This week I wrote a guest post for the lovely ladies at Tatty Devine! It’s all about getting started with sewing, and you can read it here. (While you’re there, you should also see this awesome post about the clothes Tatty staff have made).
Watching the Great British Sewing Bee has started me thinking. Specifically, about what the most challenging part of dressmaking is.
My conclusion? I think it’s matching the right pattern to the right fabric. Everything else is a skill you can learn, but this is more like a dark art.
I still struggle with it, but it’s even harder when you’re just starting out and have no idea how to tell good fabric from bad, and where to buy it.
So I’ve been having a think about where I usually buy fabric and haberdashery, and this is what I came up with. I’d love to know where you get yours!
Where I buy Haberdashery
My first port of call for zips, thread, and elastic is always Ultimate Craft. It’s 5 minutes from my house and next to a newsagent that sells Burda magazines, what’s not to like?
Their haberdashery selection is immense, but I steer clear of the fabric after some bad experiences, although the jersey ribbing is okay (I still haven’t found out what the hell American D-Kripp is).
If Ultimate Craft don’t have it, or I can’t get there in time, I order online from Jaycotts. They have everything and the delivery is super-fast.
Where I Buy Fabric
I am terrible shopper. I’m a cheapskate and bad at making buying decisions (seriously never go shopping with me, it’s horrible). This applies to fabric too. So I mainly stock up when I spy a bargain on the horizon, like the Peter Jensen Sample sale or the semi-mythical Tottenham knit warehouse.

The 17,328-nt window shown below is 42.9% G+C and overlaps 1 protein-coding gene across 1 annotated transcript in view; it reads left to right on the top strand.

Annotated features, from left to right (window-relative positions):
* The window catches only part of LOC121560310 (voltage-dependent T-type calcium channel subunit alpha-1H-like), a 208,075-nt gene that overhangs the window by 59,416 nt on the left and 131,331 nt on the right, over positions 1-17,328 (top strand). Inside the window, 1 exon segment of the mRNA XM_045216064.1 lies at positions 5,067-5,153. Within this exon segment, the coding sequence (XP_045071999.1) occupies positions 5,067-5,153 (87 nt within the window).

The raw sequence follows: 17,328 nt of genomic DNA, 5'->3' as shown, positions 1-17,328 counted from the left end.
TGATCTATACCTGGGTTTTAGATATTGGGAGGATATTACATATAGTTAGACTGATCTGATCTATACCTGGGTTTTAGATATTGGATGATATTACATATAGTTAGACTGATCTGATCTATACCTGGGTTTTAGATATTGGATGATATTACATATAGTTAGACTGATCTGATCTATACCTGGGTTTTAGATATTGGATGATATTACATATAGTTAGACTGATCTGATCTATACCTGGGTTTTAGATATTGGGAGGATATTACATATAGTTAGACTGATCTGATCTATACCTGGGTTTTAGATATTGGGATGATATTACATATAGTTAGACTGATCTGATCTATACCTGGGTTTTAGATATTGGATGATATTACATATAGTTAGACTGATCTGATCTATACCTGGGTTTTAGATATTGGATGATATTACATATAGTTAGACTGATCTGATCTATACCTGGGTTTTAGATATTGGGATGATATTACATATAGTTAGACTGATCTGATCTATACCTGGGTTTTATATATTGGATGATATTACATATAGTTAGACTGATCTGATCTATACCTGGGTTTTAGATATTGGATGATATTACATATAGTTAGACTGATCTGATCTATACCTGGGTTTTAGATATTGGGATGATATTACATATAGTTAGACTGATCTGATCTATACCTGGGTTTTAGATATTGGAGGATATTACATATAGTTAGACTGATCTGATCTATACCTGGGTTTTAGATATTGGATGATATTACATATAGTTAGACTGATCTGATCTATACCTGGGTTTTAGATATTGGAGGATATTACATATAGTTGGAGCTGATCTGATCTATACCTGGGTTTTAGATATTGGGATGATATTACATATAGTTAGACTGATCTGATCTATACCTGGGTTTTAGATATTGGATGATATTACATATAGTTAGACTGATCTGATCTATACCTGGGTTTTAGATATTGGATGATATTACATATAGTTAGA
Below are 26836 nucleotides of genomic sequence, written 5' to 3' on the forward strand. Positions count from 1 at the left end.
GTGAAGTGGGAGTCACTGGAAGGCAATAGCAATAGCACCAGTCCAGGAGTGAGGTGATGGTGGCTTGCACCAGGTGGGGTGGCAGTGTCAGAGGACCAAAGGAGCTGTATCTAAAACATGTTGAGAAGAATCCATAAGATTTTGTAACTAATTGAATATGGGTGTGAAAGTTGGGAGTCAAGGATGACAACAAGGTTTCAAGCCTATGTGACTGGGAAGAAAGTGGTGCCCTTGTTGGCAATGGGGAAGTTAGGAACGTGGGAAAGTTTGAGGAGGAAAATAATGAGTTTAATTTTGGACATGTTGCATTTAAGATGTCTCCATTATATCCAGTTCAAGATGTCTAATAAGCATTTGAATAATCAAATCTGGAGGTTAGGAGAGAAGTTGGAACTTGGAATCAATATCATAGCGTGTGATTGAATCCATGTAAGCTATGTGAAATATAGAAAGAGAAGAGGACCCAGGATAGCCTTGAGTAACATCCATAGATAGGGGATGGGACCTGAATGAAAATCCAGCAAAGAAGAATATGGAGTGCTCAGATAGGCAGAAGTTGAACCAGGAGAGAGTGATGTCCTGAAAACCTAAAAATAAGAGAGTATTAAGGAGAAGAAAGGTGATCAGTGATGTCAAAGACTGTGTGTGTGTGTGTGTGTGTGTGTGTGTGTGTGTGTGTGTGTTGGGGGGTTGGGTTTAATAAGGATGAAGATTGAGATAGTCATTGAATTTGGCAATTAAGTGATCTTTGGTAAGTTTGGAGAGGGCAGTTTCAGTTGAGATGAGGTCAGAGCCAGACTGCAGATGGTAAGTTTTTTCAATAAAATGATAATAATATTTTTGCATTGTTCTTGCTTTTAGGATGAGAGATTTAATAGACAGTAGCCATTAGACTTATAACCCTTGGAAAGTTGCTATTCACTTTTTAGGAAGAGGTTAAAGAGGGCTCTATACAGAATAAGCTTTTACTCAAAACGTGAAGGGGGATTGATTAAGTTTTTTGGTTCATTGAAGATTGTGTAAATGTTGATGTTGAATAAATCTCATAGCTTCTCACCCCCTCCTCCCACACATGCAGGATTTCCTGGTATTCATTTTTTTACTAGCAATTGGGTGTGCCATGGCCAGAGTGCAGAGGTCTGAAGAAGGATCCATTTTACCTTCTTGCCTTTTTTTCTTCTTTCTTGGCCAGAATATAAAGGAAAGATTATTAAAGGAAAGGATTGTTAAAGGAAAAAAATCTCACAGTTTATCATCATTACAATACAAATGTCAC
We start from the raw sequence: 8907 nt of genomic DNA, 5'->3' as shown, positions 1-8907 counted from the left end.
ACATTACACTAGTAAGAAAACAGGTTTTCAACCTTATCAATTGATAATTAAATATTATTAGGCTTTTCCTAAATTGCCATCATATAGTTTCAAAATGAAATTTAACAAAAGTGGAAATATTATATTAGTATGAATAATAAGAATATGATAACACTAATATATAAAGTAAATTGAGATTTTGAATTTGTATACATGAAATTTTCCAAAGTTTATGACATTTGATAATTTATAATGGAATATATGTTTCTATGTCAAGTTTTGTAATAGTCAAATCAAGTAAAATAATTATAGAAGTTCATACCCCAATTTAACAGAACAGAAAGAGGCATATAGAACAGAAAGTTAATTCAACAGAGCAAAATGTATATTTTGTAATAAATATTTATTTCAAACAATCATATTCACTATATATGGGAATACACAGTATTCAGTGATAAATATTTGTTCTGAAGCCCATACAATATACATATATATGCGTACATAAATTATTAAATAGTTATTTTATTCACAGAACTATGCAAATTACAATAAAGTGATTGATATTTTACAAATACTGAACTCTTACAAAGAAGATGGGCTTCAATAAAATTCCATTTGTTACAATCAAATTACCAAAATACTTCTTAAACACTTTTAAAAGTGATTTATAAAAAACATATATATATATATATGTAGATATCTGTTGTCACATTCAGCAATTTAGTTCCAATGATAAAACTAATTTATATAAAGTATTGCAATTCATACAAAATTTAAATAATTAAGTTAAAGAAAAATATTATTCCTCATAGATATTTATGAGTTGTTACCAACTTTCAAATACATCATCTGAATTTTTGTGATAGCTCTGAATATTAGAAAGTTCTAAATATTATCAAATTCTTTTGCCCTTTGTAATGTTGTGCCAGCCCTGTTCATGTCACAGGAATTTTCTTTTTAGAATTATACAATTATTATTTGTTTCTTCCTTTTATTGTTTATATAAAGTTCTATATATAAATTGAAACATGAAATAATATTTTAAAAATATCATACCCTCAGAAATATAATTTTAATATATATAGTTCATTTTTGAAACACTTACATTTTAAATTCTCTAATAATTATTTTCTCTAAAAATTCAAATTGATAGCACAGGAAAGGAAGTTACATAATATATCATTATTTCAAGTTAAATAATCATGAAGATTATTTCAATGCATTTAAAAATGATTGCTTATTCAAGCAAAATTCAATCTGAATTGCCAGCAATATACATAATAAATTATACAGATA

Otherwise, I would head to Dalston Mill Fabrics. Again, the ‘near my house’ factor is key, but they do have a big selection of fabrics, and a haberdashery cave at the back which has LOADS of buttons. Seriously, this is an A+++ button destination.
The people who run the shop are a little eccentric, and lots of the bolts are stored up on high shelves – they literally pull the fabric down on top of you with a massive stick. So it’s an interesting shopping experience. You don’t get that online.
It’s a vintage clothes shop that just happens to sell lots of textiles. This photo is misleading – these shelves are normally full to bursting with amazing fabric. Not just little scraps either, I’ve bought 3 metres there before in one piece. And it’s cheap – about £5-£20 for each length. There’s also an old cabinet chock-full of vintage ribbons, lace and trims. It’s tiny though, so don’t all head there at once.
Online fabric shopping destinations
You may think I’m crazy for saying this, but Fabricland has become one of my favourite online fabric websites. Yes, it’s a hell-hole of animated gifs, but it’s updated all the time, and they have SO MUCH STUFF.
I’ve regularly found the exact same fabric cheaper here than in other online and off-line shops. You just need patience and a strong stomach. Ordering is done over the phone but they’re very helpful.
Goldhawk Road is objectively the best place to buy fabric in London, but I find it overwhelming. There’s too much choice! I hardly bought anything at the recent sewing meet-up for this reason. It’s also really far from Hackney, so I only make it out there about once a year.
Fabrics Galore I believe this is where a lot of the Great British Sewing Bee fabric came from. It’s a lovely shop, but again a huge pain to get to from Hackney so it’s a once a year sort of thing.
Have I missed anywhere out? Where do you buy fabric?